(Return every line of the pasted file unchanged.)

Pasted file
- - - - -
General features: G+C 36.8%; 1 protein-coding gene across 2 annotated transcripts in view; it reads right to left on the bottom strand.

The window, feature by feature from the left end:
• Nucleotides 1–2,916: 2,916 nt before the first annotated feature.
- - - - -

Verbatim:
General features: G+C 36.8%; 1 protein-coding gene across 2 annotated transcripts in view; it reads right to left on the bottom strand.

The window, feature by feature from the left end:
• Nucleotides 1–2,916: 2,916 nt before the first annotated feature.